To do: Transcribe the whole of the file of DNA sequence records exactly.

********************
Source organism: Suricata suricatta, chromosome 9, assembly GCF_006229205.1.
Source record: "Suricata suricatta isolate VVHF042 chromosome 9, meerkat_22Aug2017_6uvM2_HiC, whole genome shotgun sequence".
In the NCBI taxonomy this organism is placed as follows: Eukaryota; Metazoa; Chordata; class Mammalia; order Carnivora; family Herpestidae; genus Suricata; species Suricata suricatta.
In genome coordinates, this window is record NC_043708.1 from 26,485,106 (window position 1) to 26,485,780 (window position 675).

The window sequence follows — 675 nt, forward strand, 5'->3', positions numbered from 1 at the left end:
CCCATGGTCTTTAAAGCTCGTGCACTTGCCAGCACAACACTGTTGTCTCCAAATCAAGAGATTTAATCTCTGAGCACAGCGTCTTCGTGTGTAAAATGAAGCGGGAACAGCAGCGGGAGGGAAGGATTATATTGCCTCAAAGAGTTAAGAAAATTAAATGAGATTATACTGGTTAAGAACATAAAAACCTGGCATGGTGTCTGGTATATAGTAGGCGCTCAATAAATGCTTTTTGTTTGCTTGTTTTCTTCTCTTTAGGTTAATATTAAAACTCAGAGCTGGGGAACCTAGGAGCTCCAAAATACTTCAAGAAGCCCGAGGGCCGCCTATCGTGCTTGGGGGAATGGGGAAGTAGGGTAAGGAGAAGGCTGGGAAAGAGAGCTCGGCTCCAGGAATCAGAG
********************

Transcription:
Source organism: Suricata suricatta, chromosome 9, assembly GCF_006229205.1.
Source record: "Suricata suricatta isolate VVHF042 chromosome 9, meerkat_22Aug2017_6uvM2_HiC, whole genome shotgun sequence".
In the NCBI taxonomy this organism is placed as follows: Eukaryota; Metazoa; Chordata; class Mammalia; order Carnivora; family Herpestidae; genus Suricata; species Suricata suricatta.
In genome coordinates, this window is record NC_043708.1 from 26,485,106 (window position 1) to 26,485,780 (window position 675).

The window sequence follows — 675 nt, forward strand, 5'->3', positions numbered from 1 at the left end:
CCCATGGTCTTTAAAGCTCGTGCACTTGCCAGCACAACACTGTTGTCTCCAAATCAAGAGATTTAATCTCTGAGCACAGCGTCTTCGTGTGTAAAATGAAGCGGGAACAGCAGCGGGAGGGAAGGATTATATTGCCTCAAAGAGTTAAGAAAATTAAATGAGATTATACTGGTTAAGAACATAAAAACCTGGCATGGTGTCTGGTATATAGTAGGCGCTCAATAAATGCTTTTTGTTTGCTTGTTTTCTTCTCTTTAGGTTAATATTAAAACTCAGAGCTGGGGAACCTAGGAGCTCCAAAATACTTCAAGAAGCCCGAGGGCCGCCTATCGTGCTTGGGGGAATGGGGAAGTAGGGTAAGGAGAAGGCTGGGAAAGAGAGCTCGGCTCCAGGAATCAGAG